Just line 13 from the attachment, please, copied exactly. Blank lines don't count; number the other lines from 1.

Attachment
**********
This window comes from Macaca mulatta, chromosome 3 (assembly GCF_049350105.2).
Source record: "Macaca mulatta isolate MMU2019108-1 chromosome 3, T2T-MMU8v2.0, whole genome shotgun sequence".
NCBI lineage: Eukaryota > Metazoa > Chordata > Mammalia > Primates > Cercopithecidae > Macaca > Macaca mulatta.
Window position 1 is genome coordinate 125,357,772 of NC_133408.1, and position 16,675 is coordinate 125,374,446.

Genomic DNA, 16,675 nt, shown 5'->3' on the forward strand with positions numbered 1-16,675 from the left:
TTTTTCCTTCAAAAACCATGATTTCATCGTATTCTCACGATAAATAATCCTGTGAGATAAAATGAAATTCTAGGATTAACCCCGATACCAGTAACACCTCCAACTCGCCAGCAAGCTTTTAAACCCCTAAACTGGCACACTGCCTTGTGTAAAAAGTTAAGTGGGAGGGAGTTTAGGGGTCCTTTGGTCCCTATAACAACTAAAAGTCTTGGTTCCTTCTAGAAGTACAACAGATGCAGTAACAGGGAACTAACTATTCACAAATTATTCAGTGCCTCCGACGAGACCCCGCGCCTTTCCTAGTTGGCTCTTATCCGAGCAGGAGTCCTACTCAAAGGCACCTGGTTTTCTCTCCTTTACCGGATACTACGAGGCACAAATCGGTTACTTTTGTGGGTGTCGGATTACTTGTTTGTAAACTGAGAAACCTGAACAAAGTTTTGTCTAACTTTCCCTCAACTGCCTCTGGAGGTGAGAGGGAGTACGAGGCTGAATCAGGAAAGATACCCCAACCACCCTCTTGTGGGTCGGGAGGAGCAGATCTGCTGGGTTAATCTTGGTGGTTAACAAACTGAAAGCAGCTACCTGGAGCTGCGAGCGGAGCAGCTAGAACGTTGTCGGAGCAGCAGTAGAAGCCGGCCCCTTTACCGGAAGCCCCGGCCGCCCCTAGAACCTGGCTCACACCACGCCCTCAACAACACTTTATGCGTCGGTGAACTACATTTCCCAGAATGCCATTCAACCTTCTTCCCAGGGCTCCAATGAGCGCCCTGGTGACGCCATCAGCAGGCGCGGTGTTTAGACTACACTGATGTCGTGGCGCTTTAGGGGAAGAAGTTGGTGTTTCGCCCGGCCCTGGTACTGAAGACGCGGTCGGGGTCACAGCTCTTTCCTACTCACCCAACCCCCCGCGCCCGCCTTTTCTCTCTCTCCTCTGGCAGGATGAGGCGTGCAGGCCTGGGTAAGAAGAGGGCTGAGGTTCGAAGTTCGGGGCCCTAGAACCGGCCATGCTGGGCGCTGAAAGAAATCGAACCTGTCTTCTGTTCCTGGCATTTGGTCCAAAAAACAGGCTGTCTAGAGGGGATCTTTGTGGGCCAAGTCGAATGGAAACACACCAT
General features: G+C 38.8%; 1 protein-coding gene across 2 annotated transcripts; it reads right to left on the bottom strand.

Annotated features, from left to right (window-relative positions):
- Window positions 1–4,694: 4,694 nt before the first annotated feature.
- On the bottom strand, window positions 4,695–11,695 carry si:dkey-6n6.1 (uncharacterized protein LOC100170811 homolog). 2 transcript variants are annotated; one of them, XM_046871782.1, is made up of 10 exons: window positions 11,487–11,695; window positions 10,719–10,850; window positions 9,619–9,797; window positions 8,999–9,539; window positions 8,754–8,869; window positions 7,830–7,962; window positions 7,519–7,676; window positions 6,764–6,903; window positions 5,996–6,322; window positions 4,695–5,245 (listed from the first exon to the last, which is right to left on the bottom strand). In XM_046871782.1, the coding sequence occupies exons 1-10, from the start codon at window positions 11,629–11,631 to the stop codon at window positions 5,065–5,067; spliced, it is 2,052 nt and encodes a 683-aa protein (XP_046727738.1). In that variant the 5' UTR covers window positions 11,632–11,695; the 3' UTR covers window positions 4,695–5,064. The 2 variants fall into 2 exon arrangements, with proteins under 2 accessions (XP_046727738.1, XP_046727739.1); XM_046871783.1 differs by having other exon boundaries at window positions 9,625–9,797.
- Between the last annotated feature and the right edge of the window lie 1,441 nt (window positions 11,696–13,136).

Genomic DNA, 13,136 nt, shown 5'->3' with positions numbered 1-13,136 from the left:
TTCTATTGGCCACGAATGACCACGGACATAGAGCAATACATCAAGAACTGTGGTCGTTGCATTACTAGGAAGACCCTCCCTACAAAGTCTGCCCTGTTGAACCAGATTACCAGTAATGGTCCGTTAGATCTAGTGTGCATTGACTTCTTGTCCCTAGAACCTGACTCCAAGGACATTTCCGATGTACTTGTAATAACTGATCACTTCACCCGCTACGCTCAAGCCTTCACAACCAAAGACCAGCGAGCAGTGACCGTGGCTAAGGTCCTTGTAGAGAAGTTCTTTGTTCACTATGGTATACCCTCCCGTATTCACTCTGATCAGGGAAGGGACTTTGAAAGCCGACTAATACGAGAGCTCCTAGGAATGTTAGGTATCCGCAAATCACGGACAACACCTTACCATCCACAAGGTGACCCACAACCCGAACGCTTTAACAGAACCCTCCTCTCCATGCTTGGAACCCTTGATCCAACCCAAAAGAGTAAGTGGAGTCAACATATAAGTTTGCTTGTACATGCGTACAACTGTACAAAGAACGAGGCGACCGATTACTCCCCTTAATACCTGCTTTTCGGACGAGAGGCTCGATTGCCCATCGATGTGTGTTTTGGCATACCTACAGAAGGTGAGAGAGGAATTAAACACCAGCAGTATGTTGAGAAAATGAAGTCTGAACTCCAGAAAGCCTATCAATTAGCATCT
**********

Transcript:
TTCTATTGGCCACGAATGACCACGGACATAGAGCAATACATCAAGAACTGTGGTCGTTGCATTACTAGGAAGACCCTCCCTACAAAGTCTGCCCTGTTGAACCAGATTACCAGTAATGGTCCGTTAGATCTAGTGTGCATTGACTTCTTGTCCCTAGAACCTGACTCCAAGGACATTTCCGATGTACTTGTAATAACTGATCACTTCACCCGCTACGCTCAAGCCTTCACAACCAAAGACCAGCGAGCAGTGACCGTGGCTAAGGTCCTTGTAGAGAAGTTCTTTGTTCACTATGGTATACCCTCCCGTATTCACTCTGATCAGGGAAGGGACTTTGAAAGCCGACTAATACGAGAGCTCCTAGGAATGTTAGGTATCCGCAAATCACGGACAACACCTTACCATCCACAAGGTGACCCACAACCCGAACGCTTTAACAGAACCCTCCTCTCCATGCTTGGAACCCTTGATCCAACCCAAAAGAGTAAGTGGAGTCAACATATAAGTTTGCTTGTACATGCGTACAACTGTACAAAGAACGAGGCGACCGATTACTCCCCTTAATACCTGCTTTTCGGACGAGAGGCTCGATTGCCCATCGATGTGTGTTTTGGCATACCTACAGAAGGTGAGAGAGGAATTAAACACCAGCAGTATGTTGAGAAAATGAAGTCTGAACTCCAGAAAGCCTATCAATTAGCATCT